How did life change for Native Americans from before European settlement to the late 1800s?

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As other answers have said, life changed dramatically and became much for the worse for Native Americans after the arrival of the Europeans. First, the Native American population was rapidly reduced by the introduction of European diseases for which the people had no immunity, such as smallpox, cholera, bubonic plague,...

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As other answers have said, life changed dramatically and became much for the worse for Native Americans after the arrival of the Europeans. First, the Native American population was rapidly reduced by the introduction of European diseases for which the people had no immunity, such as smallpox, cholera, bubonic plague, and whooping cough. Some estimates run as high as a ninety percent mortality rate among some tribes—a devastating figure.

These very high death rates had a disruptive effect on Native American societies, and this was followed by having to contend with increasing numbers of foreigners who possessed a superior weapons technology and yet little to no understanding of native cultures. Native Americans had to adapt to survive, and they did so in a number of ways, which included merging tribes, attacking settlers, allying with one group of settlers against another, entering into treaties with Europeans, and adopting Western technologies when feasible. Other survival attempts, once the United States was established, including petitioning Congress or the White House for redress of grievances and trying to persuade people in power that their native cultures were behaving according to white expectations.

Another devastating effect on Native Americans were forced relocations from their ancestral lands. Not only did many people die due to the rigors of the journeys, but cultural trauma followed, especially as most Native American religions were tied to a particular piece of land whose gods were understood to offer protection to that group only so long as they remained there.

Culture clash did not go well for the Native Americans, who were badly outnumbered by hostile invaders with lethal technologies and a vastly different idea of social organization.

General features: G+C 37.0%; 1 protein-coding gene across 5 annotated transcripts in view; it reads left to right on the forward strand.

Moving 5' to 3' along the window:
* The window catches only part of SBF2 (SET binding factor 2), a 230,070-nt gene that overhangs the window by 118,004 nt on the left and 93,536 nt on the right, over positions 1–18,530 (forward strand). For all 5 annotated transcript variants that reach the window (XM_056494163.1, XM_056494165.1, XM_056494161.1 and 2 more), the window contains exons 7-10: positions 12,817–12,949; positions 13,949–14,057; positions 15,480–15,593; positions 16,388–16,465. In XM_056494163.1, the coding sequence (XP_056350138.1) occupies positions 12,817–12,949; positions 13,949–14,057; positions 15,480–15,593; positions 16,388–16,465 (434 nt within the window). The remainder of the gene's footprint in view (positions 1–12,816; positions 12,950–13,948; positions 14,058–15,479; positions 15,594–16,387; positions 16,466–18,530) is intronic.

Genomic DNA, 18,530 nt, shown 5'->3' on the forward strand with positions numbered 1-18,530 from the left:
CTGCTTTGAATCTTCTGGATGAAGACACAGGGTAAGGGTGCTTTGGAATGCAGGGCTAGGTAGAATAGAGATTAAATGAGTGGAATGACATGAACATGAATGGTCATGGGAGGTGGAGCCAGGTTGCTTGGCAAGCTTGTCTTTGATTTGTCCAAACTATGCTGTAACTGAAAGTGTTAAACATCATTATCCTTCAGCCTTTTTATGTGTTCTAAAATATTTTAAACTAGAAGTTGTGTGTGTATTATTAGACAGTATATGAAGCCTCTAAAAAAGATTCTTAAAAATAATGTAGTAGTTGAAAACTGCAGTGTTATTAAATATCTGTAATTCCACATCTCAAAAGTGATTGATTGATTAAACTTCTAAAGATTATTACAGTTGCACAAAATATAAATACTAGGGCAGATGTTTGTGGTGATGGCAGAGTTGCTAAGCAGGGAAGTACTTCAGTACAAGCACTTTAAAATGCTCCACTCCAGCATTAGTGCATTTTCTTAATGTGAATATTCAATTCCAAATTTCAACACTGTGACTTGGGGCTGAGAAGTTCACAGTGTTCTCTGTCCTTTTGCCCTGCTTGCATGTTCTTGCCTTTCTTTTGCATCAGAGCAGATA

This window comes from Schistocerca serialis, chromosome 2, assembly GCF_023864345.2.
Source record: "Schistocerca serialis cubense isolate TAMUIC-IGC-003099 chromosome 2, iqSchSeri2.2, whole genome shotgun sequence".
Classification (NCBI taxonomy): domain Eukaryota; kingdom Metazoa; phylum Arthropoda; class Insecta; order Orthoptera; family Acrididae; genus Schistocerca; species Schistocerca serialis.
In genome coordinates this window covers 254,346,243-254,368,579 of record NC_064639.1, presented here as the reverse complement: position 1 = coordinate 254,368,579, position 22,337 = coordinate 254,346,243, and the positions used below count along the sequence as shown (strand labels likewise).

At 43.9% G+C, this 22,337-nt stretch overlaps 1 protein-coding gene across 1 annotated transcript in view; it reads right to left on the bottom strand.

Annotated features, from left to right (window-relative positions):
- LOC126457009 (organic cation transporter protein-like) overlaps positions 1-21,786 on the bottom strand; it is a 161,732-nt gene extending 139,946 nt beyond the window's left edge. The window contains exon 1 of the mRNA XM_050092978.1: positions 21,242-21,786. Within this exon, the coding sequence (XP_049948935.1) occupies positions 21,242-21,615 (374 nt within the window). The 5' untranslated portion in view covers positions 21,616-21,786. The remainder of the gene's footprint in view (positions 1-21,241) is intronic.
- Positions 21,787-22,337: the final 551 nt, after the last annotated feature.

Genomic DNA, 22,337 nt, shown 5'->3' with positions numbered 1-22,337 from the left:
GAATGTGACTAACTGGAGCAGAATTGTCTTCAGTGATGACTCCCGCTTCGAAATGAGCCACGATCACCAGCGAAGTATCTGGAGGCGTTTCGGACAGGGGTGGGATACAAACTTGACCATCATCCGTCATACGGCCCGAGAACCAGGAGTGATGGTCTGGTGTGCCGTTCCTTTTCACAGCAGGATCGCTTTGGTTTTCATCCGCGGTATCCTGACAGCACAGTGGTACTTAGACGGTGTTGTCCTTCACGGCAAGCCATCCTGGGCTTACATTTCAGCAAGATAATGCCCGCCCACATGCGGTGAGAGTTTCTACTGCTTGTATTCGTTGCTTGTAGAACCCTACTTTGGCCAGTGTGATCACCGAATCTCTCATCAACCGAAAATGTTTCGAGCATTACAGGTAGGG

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The change was complete and completely disastrous. Prior to the arrival of European settlers, Native Americans freely occupied the land where they'd lived and hunted for centuries. But all that changed when the newcomers set foot on American soil. Because now the native tribes were in direct competition for food and natural resources with a more technologically-advanced race of people.

Slowly but surely, European settlers began to take over more and more native land, resorting to unscrupulous, underhand methods to deprive Native Americans of their patrimony. Tens of thousands of Native Americans perished, by war, disease, and famine, in what some historians have called a genocide against the indigenous population. The most notorious atrocity inflicted on Native Americans was the Trail of Tears, a forced relocation program which resulted in the deaths of somewhere in the region of 4,000 men, women, and children.

By the late 19th-century, the takeover of native land was almost complete, with the few remaining tribes driven off their land and onto Federal reservations, where they endured poverty and discrimination.

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Life changed dramatically for the Native Americans from the time before the Europeans came until the late 1800s. Before the Europeans came, the Native Americans had the continent mostly to themselves. They were free to move from place to place and develop their own ways of life and culture without interference from others.

Once Europeans came, things changed significantly. At first, they tended to help the Europeans who really didn’t know the land well. They also traded with them and shared meals of thanks leading to the national holiday of Thanksgiving. 

Most Native Americans got along well with the French. The French respected them, converted them to Christianity, and married them. They had a lot of trade with the French. The British presented a more ominous threat, however. Things began to decline after the British became established in North America.

The British wanted their land and the lucrative fur trade. After France was defeated in French and Indian War, there were battles between the Native Americans and the British. Eventually, once the colonists became free from Britain, they moved onto lands of the Native Americans.

Through deception, thievery, and harsh government policies, the Native Americans lost their lands and eventually their freedom. They were forced to move from lands east of the Mississippi River to lands west of the Mississippi River. They were put on reservations, and then later told to assimilate into American society. As a result of these policies and actions, a once proud and fiercely independent people became a very dependent and underprivileged group.

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